Do Adults Really Need Tetanus Booster Shots?

tetanus booster shot for adults or no
Tetanus is a serious disease that can cause severe complications, such as death. Hence, it’s best to prevent it with booster shots even as adults.

The tetanus vaccine is often believed to be only required after a puncture wound caused by rusted nails or an open injury that is contaminated. However, the bacteria that cause tetanus are also present in soil and manure.

Typically, the tetanus vaccine is given during childhood and comes combined with the diphtheria vaccine, with or without the pertussis vaccine. The full course of the vaccine consists of five doses, which are completed before seven years of age. Though, it is recommended for all adults to get a tetanus booster at least every 10 years, even if there is no puncture wound or injury.

Not enough research exists to prove or disprove the booster timeline. However, it is recommended by doctors based on clinical experience. If vaccination status is not known, the tetanus booster will most likely be given during an open injury.

Tetanus is an incurable, rare disease that can cause severe complications, including death. Treatment typically involves long-term supportive care to ease symptoms while the disease runs its course. Recovery time is long, and the prognosis is quite poor. Hence, it’s best to prevent the disease by getting the vaccine every 10 years and seeking medical attention immediately after an open injury to receive proper wound care.

What is tetanus?

Tetanus, also called lockjaw, is a serious disease of the nervous system caused by a toxin-producing bacteria called Clostridium tetani, which are often found in a dormant state in soil and animal feces. The disease causes involuntary muscle contractions, particularly of the jaw and neck muscles or the entire body. Signs and symptoms usually appear after the initial infection (incubation period) in about 3 to 21 days, with the average being 10 days.

Risk factors of tetanus include:

  • Being unvaccinated or incompletely vaccinated for tetanus (this includes not taking the booster every 10 years)
  • Scratches, cuts, puncture wounds or other open injuries exposed to soil or manure
  • Animal bites
  • Foreign body in a wound, such as soil, nail or splinter
  • Diseases or medication suppressing the immune system
  • Infected umbilical cord when the mother isn't fully vaccinated
  • Sharing and unsanitary needles for illegal drug use

What are the signs and symptoms of tetanus?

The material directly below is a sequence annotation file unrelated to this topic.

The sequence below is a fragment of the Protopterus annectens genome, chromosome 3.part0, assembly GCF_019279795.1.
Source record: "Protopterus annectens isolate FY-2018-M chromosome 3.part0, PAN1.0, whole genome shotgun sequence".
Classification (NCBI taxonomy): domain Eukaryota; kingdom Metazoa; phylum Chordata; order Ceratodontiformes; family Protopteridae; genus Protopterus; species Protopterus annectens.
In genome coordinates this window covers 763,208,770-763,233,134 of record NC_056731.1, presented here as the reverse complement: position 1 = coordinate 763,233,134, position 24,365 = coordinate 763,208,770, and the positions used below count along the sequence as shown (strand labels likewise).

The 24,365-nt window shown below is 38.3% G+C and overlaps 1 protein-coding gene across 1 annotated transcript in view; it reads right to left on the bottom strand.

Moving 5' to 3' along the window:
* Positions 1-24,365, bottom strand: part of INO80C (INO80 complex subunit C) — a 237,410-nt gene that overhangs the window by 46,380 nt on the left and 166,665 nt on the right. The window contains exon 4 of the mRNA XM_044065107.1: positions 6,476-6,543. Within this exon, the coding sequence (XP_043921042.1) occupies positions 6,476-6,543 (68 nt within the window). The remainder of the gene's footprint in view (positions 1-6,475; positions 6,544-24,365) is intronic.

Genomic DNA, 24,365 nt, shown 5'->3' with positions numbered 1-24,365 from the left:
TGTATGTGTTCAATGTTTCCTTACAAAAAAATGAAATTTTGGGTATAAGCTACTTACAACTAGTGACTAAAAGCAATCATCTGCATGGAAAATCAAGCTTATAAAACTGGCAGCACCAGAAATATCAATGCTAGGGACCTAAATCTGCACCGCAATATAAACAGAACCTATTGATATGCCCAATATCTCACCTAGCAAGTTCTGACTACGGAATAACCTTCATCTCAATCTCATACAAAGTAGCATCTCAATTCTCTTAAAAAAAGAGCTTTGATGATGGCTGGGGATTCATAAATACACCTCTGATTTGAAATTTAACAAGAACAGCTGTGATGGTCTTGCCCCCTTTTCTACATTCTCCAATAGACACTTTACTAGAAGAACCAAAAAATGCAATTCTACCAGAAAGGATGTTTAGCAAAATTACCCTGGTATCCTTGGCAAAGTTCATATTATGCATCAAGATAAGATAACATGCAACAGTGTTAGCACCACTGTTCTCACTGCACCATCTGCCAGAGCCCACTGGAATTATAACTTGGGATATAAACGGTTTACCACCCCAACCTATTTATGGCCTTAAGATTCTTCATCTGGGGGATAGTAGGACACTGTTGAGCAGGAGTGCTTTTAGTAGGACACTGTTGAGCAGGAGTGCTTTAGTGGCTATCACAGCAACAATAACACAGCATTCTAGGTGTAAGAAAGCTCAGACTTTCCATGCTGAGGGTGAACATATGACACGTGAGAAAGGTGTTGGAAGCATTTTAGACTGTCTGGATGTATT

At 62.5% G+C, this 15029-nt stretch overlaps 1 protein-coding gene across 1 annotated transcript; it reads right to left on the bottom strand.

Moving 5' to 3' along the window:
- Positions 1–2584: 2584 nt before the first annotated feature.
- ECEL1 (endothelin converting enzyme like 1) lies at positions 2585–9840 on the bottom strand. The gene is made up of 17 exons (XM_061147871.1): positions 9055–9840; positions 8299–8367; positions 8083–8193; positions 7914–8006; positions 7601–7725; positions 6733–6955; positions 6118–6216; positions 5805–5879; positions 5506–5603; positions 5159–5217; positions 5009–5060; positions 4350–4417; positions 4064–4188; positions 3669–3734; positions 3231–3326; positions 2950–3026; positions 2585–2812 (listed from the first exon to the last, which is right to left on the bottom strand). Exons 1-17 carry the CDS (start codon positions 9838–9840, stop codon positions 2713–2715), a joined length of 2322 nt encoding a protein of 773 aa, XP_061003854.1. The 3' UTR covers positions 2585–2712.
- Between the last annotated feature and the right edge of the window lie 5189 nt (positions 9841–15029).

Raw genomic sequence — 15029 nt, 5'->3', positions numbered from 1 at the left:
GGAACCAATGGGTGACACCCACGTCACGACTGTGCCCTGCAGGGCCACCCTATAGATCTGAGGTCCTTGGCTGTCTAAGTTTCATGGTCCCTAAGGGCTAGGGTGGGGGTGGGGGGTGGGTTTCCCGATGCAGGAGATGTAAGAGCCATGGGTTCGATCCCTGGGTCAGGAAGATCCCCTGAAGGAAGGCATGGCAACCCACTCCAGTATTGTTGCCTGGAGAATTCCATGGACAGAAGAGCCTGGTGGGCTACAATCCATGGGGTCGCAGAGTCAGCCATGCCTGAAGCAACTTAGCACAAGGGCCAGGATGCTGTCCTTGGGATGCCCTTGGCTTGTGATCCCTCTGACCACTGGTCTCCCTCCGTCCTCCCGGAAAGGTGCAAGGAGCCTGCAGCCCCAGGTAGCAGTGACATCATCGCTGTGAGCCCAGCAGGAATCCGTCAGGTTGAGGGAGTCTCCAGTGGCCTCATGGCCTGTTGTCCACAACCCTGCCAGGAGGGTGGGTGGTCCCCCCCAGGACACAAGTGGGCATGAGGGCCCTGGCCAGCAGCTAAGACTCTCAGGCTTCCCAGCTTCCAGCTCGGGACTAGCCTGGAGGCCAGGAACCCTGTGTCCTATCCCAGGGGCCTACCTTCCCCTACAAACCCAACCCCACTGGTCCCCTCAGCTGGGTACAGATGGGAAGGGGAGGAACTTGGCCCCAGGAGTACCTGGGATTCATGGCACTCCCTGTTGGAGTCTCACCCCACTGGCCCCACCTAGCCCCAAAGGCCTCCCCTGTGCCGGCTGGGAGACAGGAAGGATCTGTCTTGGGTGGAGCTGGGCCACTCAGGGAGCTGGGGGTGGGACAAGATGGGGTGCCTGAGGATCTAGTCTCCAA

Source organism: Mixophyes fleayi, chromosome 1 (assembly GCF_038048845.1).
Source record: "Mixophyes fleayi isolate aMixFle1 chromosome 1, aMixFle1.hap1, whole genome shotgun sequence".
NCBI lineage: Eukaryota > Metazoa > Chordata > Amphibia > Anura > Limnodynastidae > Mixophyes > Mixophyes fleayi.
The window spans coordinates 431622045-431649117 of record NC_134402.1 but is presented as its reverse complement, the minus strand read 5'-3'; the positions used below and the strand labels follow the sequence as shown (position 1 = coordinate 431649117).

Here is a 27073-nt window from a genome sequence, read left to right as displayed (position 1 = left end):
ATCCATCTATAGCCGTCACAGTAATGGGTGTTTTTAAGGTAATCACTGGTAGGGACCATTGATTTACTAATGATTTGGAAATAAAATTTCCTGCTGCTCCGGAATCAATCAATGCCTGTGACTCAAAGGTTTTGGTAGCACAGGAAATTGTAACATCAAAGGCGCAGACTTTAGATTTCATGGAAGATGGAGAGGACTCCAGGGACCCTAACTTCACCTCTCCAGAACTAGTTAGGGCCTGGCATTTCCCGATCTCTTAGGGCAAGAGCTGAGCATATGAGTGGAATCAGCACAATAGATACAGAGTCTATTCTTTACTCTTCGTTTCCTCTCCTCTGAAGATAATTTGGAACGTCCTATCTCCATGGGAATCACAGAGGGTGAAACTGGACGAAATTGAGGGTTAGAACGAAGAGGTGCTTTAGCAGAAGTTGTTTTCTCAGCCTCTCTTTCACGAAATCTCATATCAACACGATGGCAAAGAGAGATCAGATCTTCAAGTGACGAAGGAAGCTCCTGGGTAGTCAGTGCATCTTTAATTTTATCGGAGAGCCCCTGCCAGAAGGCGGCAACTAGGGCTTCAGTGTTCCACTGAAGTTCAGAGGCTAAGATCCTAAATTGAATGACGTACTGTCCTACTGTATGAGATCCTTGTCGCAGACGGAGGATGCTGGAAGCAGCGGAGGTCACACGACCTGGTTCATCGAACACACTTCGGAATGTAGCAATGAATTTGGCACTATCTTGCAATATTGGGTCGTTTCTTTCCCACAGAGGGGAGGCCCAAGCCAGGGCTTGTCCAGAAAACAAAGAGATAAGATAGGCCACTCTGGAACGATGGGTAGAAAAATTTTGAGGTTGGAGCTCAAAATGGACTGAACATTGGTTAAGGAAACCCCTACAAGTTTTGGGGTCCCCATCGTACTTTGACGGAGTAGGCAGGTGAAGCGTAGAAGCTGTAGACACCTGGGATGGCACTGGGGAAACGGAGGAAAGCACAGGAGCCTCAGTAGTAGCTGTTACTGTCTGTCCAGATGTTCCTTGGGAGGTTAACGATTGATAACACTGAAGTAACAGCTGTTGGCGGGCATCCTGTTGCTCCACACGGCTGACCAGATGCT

Signs and symptoms usually begin at the jaw and neck, and then progress downward, affecting the entire body, which is called generalized tetanus, the most common type of the disease. From there, symptoms grow progressively worse.

Signs and symptoms of generalized tetanus include:

  • Stiffness (rigidity) and spasms of muscles, which are very painful
  • Tension in muscles around the lips (appearance of a persistent grin)
  • Difficulty swallowing
  • Difficulty breathing
  • Rigid abdominal muscles
  • Fever
  • Low or high blood pressure
  • Rapid heart rate
  • Muscle spasms, which may be triggered by sound, light, touch, wind or light
  • Typically, the neck and back arch, the legs become rigid, the arms are drawn up to the body and the fists are clenched

What are the complications of tetanus?

Complications of tetanus can be fatal and may include the following.

  • Difficulty breathing: This can occur due to the tightening of the vocal cords, rigidity in the neck and abdominal muscles and generalized spasms.
  • Pulmonary embolism: Blockage of a lung artery due to a blood clot that has traveled from elsewhere in the body.
  • Pneumonia: Lung infection due to accidental inhalation of a foreign body, such as food or vomit into the lungs (aspiration pneumonia).
  • Fractures: Generalized spasms can cause fractures of the spine or other bones.
  • Death: This can occur due to blockage of the airway during spasms or damage to the nerves, which control breathing, heart rate and other organs, resulting in multiple organ failures.


Bacterial Infections 101: Types, Symptoms, and Treatments See Slideshow
Hinfey PB. Tetanus. Medscape.

Centers for Disease Control and Prevention. Diphtheria, Tetanus, and Whooping Cough Vaccination: What Everyone Should Know.

Dong SW, Stead W. Do Adults Really Need Tetanus Booster Shots? Harvard Health Publishing.